Even the term “solitary confinement” – a phrase that no U.S. prison officially uses – is up for debate. “There is no such thing as solitary confinement in California prisons,” Thornton insists. Asked how she would define solitary confinement, she says, “I wouldn’t, actually. What I envision it to be is something you see in a movie – something that people engaged in in the 1700s or the 1800s.” Thornton also rejects the claim that CDCR is responsible for torture, an allegation frequently leveled against California’s SHU policies. “It’s not torture, because it doesn’t even fit the definition of torture,” Thornton says, citing the state’s penal code, which stipulates that for an individual to be found guilty of torture they must act with “the intent to cause cruel or extreme pain and suffering for the purpose of revenge, extortion, persuasion, or for any sadistic purpose.”
Yet, whether or not California’s SHU facilities violate state law, some of the state’s policies and practices mirror conditions that international human rights experts say could amount to torture. In 2011, a United Nations torture rapporteur called for an absolute and international ban on indefinite and prolonged solitary confinement, which he defined as any practice in which an inmate is held in isolation from others, except guards, for at least 22 hours a day. He argued that just a few days locked up alone in a cell has been shown to produce lifelong mental health problems. Solitary confinement in excess of 15 days, the rapporteur said, can be described as torture. This is not just a matter of semantics: University of California-Santa Cruz psychology professor Craig Haney, who was granted the rare opportunity to study 100 Pelican Bay prisoners, warns that solitary confinement practices such as those on display in California place prisoners at “grave risk of psychological harm.” Psychiatrist Stuart Grassian has even coined the term “SHU syndrome” to describe symptoms of hallucination, confusion, paralyzing anxiety and revenge fantasies he has observed in prisoners.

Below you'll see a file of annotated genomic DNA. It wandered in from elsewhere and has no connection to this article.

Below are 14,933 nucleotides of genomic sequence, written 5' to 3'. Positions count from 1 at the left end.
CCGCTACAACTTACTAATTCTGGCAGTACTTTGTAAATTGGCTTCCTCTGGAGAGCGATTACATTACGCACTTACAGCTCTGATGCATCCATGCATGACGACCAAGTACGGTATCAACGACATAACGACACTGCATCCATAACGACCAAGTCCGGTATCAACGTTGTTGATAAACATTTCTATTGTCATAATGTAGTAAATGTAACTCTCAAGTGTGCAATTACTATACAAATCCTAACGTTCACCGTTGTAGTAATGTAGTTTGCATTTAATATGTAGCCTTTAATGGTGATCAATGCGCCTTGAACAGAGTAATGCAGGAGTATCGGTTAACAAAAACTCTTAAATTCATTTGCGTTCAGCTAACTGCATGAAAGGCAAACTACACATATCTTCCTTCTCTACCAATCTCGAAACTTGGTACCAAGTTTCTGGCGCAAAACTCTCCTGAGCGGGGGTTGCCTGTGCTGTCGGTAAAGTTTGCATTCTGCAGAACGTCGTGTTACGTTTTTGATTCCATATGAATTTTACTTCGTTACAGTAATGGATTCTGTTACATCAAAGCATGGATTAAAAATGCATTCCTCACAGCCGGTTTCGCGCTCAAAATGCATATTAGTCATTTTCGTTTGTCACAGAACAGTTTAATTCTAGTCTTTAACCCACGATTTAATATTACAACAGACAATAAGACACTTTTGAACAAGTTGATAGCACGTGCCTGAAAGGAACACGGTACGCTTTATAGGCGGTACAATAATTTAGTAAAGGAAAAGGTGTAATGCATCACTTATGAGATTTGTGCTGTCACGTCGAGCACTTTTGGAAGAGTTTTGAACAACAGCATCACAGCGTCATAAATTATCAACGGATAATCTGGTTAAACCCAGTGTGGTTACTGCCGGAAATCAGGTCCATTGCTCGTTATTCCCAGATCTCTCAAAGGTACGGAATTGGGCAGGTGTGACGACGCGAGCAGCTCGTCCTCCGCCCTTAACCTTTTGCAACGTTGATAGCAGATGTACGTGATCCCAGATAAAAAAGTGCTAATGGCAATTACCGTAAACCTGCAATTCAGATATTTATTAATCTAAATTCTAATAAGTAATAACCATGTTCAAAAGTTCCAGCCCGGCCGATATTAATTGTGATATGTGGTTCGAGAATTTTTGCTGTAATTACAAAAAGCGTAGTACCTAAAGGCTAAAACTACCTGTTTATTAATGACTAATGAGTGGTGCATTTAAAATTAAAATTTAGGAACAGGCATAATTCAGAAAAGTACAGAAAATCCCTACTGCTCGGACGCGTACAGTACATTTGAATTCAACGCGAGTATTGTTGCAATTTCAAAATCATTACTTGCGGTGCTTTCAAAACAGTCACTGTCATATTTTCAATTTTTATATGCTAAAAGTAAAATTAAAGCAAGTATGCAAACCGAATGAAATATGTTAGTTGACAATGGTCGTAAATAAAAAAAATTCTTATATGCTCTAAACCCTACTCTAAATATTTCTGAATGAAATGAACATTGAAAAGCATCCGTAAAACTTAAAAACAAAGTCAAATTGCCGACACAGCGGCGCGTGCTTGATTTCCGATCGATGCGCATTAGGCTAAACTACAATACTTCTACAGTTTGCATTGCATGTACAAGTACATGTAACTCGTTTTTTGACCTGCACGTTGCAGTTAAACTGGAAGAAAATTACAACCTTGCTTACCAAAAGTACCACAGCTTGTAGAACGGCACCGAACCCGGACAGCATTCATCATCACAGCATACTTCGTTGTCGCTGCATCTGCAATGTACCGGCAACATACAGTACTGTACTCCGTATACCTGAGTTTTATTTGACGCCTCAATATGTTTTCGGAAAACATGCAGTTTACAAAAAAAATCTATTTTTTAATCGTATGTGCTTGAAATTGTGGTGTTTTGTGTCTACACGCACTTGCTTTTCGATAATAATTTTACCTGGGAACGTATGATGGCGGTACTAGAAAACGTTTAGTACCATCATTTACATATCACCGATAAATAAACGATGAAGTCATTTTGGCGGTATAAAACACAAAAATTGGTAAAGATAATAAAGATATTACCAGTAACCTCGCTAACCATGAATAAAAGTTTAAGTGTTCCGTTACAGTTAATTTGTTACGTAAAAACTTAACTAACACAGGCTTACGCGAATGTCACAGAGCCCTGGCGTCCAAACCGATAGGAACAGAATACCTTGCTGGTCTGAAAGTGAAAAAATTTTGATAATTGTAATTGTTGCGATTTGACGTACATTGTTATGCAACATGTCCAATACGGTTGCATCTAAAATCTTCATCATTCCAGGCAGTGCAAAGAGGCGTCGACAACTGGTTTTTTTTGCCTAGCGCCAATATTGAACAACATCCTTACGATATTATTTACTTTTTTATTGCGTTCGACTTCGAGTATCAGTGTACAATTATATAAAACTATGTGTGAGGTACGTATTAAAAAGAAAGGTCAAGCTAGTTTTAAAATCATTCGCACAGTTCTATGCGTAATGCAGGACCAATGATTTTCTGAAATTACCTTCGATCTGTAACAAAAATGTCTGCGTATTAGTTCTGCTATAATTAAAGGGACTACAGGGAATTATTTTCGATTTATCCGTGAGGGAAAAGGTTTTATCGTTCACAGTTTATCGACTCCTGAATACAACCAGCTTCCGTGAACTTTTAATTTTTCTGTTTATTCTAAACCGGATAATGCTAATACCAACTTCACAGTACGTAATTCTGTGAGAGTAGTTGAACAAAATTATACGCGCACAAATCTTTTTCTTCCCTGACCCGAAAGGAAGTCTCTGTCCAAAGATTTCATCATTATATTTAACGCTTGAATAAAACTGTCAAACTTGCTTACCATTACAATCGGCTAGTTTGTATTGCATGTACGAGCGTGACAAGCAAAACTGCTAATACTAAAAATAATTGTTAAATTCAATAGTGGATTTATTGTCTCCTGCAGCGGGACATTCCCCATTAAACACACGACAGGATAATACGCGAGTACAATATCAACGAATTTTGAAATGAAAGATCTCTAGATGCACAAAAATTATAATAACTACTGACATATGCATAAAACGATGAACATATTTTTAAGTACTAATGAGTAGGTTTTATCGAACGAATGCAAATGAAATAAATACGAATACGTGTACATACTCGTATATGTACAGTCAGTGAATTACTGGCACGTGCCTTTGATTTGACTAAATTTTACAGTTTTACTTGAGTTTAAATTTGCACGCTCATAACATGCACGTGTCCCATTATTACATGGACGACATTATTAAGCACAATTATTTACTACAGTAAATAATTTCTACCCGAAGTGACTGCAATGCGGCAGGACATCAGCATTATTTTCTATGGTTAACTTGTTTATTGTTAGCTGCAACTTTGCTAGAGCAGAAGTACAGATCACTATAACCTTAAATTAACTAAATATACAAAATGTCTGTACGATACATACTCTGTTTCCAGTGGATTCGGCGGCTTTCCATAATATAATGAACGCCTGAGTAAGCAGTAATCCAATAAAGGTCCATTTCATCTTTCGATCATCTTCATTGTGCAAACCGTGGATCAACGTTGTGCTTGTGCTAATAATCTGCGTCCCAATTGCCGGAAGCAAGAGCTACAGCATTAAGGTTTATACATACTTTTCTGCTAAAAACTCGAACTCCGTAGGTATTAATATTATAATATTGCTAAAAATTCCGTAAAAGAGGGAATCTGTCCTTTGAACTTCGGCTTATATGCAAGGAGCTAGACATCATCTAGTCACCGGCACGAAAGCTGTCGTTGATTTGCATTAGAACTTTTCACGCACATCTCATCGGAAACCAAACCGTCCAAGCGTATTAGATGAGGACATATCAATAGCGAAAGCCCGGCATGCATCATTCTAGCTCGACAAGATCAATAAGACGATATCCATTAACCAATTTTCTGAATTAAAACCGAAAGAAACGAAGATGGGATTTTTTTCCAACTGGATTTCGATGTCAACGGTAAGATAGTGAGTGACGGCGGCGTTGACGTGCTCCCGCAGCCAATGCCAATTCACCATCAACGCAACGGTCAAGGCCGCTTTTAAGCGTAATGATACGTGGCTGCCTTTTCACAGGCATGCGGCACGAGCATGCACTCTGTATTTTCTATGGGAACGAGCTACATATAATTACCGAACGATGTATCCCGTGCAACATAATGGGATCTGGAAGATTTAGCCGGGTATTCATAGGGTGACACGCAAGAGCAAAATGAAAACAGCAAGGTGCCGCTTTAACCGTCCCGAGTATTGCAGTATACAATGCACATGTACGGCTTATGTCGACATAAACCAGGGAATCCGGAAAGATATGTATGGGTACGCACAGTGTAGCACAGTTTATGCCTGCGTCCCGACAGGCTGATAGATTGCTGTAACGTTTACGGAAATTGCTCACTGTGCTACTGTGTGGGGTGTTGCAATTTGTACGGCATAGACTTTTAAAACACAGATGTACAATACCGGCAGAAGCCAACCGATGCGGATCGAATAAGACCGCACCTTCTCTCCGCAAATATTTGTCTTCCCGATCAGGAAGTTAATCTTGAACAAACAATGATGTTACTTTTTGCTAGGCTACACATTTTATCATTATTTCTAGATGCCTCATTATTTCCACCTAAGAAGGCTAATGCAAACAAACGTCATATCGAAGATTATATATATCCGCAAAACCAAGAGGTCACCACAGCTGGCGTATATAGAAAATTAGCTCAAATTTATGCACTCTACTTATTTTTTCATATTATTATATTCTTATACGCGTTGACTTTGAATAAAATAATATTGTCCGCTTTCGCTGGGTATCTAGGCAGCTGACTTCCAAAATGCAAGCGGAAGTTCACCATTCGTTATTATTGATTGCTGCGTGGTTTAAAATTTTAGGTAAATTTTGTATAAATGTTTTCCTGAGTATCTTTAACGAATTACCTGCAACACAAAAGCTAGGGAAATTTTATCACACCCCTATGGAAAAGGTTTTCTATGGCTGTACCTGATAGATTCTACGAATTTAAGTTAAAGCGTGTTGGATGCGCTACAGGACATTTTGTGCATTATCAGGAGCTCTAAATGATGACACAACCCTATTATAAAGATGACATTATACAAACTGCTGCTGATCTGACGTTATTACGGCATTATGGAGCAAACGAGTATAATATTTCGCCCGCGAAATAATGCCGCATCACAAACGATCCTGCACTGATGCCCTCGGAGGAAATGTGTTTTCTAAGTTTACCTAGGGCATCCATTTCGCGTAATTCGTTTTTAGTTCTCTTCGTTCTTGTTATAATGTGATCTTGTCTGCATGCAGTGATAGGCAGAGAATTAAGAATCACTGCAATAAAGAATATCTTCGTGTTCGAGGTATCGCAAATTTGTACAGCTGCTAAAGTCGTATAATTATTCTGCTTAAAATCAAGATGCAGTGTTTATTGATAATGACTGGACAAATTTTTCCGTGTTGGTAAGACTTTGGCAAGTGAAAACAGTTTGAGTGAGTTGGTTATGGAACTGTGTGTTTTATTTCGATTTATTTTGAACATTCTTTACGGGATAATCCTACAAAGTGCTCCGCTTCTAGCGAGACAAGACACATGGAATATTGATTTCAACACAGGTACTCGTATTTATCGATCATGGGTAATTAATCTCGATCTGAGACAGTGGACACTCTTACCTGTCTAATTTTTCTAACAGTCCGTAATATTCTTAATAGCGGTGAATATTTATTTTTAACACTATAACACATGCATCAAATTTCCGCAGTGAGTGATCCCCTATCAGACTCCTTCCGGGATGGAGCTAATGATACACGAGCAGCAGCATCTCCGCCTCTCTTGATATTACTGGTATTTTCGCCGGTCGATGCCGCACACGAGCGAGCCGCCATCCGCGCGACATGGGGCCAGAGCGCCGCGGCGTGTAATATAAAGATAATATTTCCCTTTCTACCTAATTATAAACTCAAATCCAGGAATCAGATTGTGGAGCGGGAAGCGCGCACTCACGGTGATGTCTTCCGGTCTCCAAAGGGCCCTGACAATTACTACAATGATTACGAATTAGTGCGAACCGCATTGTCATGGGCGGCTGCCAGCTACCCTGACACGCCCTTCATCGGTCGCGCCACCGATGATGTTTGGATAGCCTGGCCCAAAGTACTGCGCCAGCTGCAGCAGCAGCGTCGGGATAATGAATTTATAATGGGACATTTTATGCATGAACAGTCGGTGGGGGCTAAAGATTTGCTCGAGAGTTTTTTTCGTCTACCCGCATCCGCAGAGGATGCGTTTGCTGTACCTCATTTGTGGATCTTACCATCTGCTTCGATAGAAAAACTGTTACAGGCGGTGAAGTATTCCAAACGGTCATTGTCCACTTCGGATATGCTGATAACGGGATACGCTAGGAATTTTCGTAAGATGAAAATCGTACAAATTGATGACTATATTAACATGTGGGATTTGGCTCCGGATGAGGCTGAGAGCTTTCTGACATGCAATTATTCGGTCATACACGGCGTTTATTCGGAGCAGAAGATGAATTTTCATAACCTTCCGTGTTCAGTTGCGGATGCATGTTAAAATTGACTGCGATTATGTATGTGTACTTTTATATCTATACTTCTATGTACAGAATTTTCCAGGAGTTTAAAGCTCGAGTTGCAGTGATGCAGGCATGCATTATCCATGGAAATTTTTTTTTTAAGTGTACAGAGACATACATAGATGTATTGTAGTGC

As of December 2012, at least 11,700 prisoners were being held in some form of isolation in California. More than 3,800 of them were serving indefinite sentences in the state’s SHU units. California’s SHU practices have been the subject of numerous lawsuits, including a federal suit filed last year on behalf of ten Pelican Bay inmates who have collectively spent over two centuries locked up alone. The 7×12-foot SHU cells were originally designed to house violent gang members and their associates. Yet a substantial body of evidence indicates that scores of men have been put through years of isolation as a result of tenuous or non-existent gang ties; nearly 80 percent of current SHU inmates are not classified as gang leaders or members. (CDCR says that it is reforming its gang validation process.)
Prison advocates say it is exceedingly difficult to gather and corroborate information from within California’s prison walls. “It’s really horrible how little you can find out, and how late,” says Marilyn S. McMahon, a prisoners’ rights lawyer and executive director of California Prison Focus. McMahon represents a number of prisoners who have gone on strike in California. Ten days after the strike began, California prison officials notified her that she had been cut off from her clients due to an unspecified “threat” created by a retired paralegal who once worked as a volunteer for her. McMahon was also banned during the 2011 strike; once that protest ended, she says, the ban was lifted and CDCR determined that there had been no wrongdoing. “Prison staff operate under cover of darkness,” she says. “Predictably, abuses occur.”
Thornton insists that prison advocates just need to face facts. “People say they need sunshine, they need transparency – they already have that,” she says. “We’re telling the truth. They have an agenda.” This, then, is the truth, according to Thornton and the CDCR: “Yeah, people are in prison for a long time, and there are people who have been in Security Housing Unit for a long time. I’m not saying that they’re not. But is it torture? Is it solitary confinement? No, it’s not.”
Needless to say, that’s not how prison reform advocates see it. “They can justify all these things,” says Ontiveros. “But at the end of the day, I think they’re trying to justify torture.”